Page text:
Monday, February 1, 2016

The Interesting Story of Megan Phelps-Roper's Conversion by Twitter: When Online Interaction Cracks the Shell of Cultic Anti-Gay Religious Belief

Who knew? If you're a religious fanatic raised in a tight, repressive, closed-off, bitterly angry religious environment, in a religious community which believes that it and it alone has all the answers to all the serious questions that may be asked by any serious person, the internet might turn your life upside down. 

Or so the story of Megan Phelps-Roper of the anti-gay, hardline Calvinist Westboro Baptist church of Topeka, Kansas, appears to illustrate. For the New YorkerAdrian Chen provides a fascinating glimpse into both the life of Westboro Baptist (in particular, how its male leaders treat women) and of Megan Phelps-Roper, a member of the dynastic family that controls the church and comprises most of its membership.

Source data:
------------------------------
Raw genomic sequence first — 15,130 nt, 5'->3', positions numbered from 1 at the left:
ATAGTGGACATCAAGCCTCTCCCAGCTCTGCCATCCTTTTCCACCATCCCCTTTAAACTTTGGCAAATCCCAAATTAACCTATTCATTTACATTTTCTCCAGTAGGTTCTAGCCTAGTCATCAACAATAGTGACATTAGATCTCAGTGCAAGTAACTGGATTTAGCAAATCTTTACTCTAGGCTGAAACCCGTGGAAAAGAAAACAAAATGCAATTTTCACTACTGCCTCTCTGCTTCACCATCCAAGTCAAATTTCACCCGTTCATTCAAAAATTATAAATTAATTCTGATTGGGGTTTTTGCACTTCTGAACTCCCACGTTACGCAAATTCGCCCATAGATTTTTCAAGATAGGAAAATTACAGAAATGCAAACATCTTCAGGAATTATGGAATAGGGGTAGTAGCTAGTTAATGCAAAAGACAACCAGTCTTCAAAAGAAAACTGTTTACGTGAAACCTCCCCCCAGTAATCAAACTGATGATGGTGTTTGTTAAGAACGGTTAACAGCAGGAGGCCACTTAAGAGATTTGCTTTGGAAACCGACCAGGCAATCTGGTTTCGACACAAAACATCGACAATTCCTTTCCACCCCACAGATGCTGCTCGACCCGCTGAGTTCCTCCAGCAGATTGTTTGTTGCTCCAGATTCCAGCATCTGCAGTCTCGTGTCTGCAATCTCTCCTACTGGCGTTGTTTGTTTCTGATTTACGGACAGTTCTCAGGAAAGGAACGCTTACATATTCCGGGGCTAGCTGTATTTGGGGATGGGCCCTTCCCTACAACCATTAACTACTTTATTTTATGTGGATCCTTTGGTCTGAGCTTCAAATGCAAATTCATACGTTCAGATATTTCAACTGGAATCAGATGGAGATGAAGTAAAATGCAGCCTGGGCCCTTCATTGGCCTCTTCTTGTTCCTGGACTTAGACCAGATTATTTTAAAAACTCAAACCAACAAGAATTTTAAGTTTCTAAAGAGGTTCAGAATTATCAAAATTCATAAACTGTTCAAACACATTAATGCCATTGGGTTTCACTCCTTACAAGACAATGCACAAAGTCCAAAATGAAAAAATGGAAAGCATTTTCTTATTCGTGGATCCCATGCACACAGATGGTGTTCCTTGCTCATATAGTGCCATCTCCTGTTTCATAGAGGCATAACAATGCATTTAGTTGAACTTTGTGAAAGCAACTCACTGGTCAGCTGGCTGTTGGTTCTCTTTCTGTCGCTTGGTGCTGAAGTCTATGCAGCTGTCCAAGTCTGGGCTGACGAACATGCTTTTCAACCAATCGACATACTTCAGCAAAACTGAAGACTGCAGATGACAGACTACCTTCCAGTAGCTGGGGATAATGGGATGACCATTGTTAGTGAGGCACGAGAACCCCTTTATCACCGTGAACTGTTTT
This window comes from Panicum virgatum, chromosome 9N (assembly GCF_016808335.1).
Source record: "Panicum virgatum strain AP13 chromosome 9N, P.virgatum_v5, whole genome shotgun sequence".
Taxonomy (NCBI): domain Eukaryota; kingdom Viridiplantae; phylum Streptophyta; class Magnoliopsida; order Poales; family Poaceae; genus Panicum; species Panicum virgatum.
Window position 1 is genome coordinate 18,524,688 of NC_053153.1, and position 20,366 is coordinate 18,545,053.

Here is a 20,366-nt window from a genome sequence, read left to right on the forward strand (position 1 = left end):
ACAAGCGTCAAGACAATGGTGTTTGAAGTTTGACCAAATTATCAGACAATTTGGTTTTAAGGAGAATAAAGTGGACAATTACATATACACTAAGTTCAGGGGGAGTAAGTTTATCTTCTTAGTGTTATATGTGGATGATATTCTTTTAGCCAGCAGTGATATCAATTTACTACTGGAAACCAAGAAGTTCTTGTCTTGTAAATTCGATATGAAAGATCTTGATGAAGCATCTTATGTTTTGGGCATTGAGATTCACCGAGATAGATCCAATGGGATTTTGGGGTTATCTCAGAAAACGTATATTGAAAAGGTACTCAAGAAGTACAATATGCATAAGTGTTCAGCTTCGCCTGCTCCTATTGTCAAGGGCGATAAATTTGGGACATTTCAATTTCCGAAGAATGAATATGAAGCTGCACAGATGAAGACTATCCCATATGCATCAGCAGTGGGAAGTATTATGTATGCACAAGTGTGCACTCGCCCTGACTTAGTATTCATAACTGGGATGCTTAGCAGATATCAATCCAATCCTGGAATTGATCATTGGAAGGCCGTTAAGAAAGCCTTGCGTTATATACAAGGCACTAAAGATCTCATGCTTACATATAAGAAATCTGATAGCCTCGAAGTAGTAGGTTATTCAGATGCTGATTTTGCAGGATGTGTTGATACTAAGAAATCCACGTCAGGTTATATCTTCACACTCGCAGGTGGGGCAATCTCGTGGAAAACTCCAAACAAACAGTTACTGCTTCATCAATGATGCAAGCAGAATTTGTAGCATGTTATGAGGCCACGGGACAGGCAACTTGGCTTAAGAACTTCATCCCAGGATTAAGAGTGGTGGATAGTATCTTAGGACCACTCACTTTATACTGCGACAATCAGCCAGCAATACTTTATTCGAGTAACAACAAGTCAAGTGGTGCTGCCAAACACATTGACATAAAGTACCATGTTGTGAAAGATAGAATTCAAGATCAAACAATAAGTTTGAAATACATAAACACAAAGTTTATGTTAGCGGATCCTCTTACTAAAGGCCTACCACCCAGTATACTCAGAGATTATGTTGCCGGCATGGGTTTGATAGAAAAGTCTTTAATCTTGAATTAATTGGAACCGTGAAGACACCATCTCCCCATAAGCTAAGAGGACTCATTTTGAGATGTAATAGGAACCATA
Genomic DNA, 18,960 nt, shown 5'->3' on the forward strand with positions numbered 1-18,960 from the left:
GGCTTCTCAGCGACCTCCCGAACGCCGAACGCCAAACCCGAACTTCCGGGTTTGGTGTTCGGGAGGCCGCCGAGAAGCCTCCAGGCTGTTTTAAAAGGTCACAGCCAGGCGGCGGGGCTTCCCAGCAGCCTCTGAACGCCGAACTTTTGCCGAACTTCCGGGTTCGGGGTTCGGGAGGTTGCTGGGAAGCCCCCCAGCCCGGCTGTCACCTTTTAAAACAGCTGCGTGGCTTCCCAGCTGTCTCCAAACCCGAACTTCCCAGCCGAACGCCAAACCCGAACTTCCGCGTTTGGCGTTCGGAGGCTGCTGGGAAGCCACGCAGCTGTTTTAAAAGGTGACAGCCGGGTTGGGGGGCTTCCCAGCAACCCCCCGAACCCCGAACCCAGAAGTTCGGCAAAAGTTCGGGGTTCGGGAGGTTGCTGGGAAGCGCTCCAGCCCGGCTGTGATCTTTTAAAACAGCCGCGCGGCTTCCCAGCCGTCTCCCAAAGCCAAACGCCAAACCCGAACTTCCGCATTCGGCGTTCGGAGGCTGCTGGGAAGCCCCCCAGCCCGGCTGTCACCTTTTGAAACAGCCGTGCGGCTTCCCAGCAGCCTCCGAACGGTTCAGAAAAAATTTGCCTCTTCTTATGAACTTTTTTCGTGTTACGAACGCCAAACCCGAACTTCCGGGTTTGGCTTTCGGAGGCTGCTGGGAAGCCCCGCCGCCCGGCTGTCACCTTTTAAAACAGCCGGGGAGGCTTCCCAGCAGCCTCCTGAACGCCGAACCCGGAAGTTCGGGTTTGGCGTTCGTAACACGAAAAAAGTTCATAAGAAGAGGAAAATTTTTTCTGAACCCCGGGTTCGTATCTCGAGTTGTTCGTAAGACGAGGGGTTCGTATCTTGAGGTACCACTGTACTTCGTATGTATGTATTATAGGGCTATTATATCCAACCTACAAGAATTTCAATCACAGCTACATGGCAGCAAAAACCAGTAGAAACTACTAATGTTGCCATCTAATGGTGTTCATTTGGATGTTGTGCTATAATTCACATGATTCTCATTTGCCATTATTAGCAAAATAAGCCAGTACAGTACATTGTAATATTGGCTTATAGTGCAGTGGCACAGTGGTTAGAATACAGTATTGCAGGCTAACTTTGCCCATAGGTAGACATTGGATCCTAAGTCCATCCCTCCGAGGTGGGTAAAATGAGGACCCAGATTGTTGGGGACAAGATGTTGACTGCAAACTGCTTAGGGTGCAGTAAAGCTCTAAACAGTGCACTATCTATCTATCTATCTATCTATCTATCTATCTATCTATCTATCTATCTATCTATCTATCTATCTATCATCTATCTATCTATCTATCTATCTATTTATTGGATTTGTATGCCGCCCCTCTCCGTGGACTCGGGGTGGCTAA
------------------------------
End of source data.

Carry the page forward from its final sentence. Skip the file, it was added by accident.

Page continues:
Chen tells us what happened when Phelps-Roper got herself a Twitter account and began doing Westboro's ministry online, tweeting lovely messages like "Thank God for AIDS!" and "Ted's in hell!" when Ted Kennedy died. What happened is this: people began to connect to her online, and those were people totally outside the claustrophobic little cultish circle in which she had grown up and on whose behalf she was speaking online.

She then got to know these people, who included the kind of people she had been taught to hate. She discovered that they weren't the stick-figure demonic enemies she had been led to imagine them as, but were real human beings with real human lives and perspectives on the world entirely different from her own, but still worth considering.

And this process of discovery, of human interaction, which began with online human interaction, has now led her out of Westboro Baptist. Which is, to my way of thinking, powerful evidence of the ability of some kinds of positive human interaction to transform our lives, our thinking, especially when we've come of age in blinkered environments that want to restrict and control what we see and believe — and powerful evidence of the ability of online technologies, rightly used, to promote those kinds of human encounters . . . . 

(My thanks to Adam for providing a link to Adrian Chen's article in a comment here.)

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